Yes, it’s another Daniel Radcliffe film. No, I don’t have a “thing” for him, I just think he’s a great actor who takes on unique and challenging roles that are fascinating to watch. And the character Ig Perrish in the movie Horns is nothing but unique and fascinating.
About the Film
Horns begins with Ig facing the wrath of angry mob outside his house. His girlfriend, Merrin, has been murdered and Ig is suspect Number One. Despite his downward spiral into an alcoholic depression over her death, no one (not even his own parents) believes he is innocent.
After a drunken night, Ig wakes up to find he’s sprouted horns…yes, just like devil horns. He also finds out people have a weird need to divulge their darkest secrets to him whether he wants to hear those secrets or not, and he discovers he can control people’s actions with an offhand suggestion.
Through this “power” Ig slowly begins to find out more details about the night of Merrin’s murder, and the more he discovers, the more he makes use of the power of suggestion to drive people to confess and to atone for the lies they have hidden about the night of her death.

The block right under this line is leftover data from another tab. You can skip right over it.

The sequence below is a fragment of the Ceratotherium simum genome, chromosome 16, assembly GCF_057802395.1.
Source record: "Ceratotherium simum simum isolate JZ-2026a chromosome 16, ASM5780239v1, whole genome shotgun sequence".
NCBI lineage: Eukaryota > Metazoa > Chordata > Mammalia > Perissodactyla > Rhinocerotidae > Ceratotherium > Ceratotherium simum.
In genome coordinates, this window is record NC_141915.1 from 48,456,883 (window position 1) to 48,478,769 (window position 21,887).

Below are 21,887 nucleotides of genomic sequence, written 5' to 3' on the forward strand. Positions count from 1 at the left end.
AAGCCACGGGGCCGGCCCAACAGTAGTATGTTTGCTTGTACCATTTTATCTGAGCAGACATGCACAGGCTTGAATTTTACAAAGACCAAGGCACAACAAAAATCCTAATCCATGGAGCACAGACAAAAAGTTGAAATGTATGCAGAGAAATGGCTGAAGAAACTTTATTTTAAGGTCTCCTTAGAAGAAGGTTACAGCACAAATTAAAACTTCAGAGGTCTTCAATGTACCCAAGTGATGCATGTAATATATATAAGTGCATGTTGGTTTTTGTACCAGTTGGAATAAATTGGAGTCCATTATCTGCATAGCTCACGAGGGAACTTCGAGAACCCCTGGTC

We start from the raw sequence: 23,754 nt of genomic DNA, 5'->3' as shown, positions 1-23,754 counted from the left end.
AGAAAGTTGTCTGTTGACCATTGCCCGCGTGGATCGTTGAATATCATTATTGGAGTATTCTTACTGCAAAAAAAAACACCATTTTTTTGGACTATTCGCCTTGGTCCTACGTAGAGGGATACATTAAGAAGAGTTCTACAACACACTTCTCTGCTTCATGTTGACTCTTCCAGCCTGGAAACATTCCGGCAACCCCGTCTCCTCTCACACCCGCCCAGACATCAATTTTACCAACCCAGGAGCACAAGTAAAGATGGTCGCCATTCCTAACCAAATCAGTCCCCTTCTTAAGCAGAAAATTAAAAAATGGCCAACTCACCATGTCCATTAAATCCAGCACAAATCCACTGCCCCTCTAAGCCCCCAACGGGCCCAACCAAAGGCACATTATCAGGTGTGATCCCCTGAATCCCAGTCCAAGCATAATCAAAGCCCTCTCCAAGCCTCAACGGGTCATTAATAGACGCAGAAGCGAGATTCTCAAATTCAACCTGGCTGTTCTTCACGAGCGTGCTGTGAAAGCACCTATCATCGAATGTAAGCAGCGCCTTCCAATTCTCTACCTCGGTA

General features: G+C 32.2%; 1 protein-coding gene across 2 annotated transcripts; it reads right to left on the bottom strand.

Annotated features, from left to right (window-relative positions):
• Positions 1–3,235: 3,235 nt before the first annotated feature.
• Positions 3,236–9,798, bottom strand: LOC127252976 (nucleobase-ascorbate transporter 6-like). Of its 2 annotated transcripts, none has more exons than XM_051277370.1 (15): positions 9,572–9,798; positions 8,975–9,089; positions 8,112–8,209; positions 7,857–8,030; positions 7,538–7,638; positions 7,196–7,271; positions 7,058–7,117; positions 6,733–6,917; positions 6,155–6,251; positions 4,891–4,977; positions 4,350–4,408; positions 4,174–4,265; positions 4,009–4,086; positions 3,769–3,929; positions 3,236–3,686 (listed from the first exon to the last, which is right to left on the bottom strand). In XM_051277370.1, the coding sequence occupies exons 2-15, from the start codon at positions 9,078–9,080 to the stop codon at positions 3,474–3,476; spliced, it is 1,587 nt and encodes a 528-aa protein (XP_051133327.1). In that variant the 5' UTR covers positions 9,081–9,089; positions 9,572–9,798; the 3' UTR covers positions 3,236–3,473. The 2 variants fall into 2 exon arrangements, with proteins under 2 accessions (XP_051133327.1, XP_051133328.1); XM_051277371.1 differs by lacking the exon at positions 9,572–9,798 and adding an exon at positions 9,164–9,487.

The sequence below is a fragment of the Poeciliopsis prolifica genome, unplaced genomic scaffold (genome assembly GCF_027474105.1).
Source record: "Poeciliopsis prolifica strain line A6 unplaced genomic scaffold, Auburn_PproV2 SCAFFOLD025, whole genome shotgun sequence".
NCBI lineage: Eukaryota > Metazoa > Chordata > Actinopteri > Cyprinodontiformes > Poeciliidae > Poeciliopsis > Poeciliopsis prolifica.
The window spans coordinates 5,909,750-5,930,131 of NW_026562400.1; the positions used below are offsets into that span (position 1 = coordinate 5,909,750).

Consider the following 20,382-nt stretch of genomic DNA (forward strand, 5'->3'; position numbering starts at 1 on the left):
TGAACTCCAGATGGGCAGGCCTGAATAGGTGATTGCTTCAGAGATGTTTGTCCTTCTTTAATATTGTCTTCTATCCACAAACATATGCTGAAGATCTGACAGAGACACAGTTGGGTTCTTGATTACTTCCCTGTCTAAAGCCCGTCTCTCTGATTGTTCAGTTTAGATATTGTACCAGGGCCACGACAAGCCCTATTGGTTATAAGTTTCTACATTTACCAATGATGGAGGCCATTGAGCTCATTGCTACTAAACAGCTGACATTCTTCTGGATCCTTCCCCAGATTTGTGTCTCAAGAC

Throughout Horns, the audience is treated to flashbacks of how Ig and Merrin met as children and how their love for each other grew. As he remembers, Ig begins to wonder if what he and Merrin had was real and at times doubts his own innocence in her murder.
Seriously, put everything down now and get this movie! It sounds terribly dark and there are some creepy moments, but most of the violence has an almost comic-book levity to it (MOST, not all). Ig’s use of his power creates some hilarious scenes when people reveal what they’re really thinking – thoughts we normally keep to ourselves to not seem like jerks. The primary storyline is a mystery that keeps you guessing long into the film, but at its heart Horns is a love story of a man deeply in love.
So, with Horns you’ve got horror, humor, mystery, fantasy and romance. Any actor who can manage all those genres during his career certainly has talent, but one who can pull them off in a single movie is mega-talented. So, good job Daniel!
Looking over reviews, critics complained that the mash-up of genres ruined the movie, but I honestly think that mash-up is what makes Horns great. Just when it gets a bit dark, you get a terrific contrast with a bit of humor or a romantic flashback. It’s this wonderful mix that keeps the film fresh throughout its two hours.
And don’t forget, it’s based on the book by Joe Hill…a book that’s now been added to my ever-lengthening To-Read list.